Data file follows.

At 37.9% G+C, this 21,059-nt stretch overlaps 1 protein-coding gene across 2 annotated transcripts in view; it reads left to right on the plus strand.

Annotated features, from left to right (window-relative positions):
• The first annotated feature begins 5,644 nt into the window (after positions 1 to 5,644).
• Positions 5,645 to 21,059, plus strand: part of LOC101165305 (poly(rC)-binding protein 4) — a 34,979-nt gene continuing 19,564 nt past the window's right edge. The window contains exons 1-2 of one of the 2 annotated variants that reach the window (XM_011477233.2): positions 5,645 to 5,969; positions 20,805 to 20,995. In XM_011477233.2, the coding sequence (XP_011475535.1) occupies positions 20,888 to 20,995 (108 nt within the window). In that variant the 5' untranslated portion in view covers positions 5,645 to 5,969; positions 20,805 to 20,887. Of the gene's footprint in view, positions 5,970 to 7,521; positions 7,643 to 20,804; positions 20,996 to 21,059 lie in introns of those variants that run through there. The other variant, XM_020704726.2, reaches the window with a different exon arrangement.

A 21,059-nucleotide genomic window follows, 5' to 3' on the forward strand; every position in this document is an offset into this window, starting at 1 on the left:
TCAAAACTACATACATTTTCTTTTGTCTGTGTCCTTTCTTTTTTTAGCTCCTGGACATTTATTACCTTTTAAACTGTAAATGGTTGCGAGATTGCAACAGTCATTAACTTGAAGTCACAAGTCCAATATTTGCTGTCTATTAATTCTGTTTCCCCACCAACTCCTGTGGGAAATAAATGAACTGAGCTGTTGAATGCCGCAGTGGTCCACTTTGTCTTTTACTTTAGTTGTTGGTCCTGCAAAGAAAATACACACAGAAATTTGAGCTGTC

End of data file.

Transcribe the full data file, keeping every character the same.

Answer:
At 37.9% G+C, this 21,059-nt stretch overlaps 1 protein-coding gene across 2 annotated transcripts in view; it reads left to right on the plus strand.

Annotated features, from left to right (window-relative positions):
• The first annotated feature begins 5,644 nt into the window (after positions 1 to 5,644).
• Positions 5,645 to 21,059, plus strand: part of LOC101165305 (poly(rC)-binding protein 4) — a 34,979-nt gene continuing 19,564 nt past the window's right edge. The window contains exons 1-2 of one of the 2 annotated variants that reach the window (XM_011477233.2): positions 5,645 to 5,969; positions 20,805 to 20,995. In XM_011477233.2, the coding sequence (XP_011475535.1) occupies positions 20,888 to 20,995 (108 nt within the window). In that variant the 5' untranslated portion in view covers positions 5,645 to 5,969; positions 20,805 to 20,887. Of the gene's footprint in view, positions 5,970 to 7,521; positions 7,643 to 20,804; positions 20,996 to 21,059 lie in introns of those variants that run through there. The other variant, XM_020704726.2, reaches the window with a different exon arrangement.

A 21,059-nucleotide genomic window follows, 5' to 3' on the forward strand; every position in this document is an offset into this window, starting at 1 on the left:
TCAAAACTACATACATTTTCTTTTGTCTGTGTCCTTTCTTTTTTTAGCTCCTGGACATTTATTACCTTTTAAACTGTAAATGGTTGCGAGATTGCAACAGTCATTAACTTGAAGTCACAAGTCCAATATTTGCTGTCTATTAATTCTGTTTCCCCACCAACTCCTGTGGGAAATAAATGAACTGAGCTGTTGAATGCCGCAGTGGTCCACTTTGTCTTTTACTTTAGTTGTTGGTCCTGCAAAGAAAATACACACAGAAATTTGAGCTGTC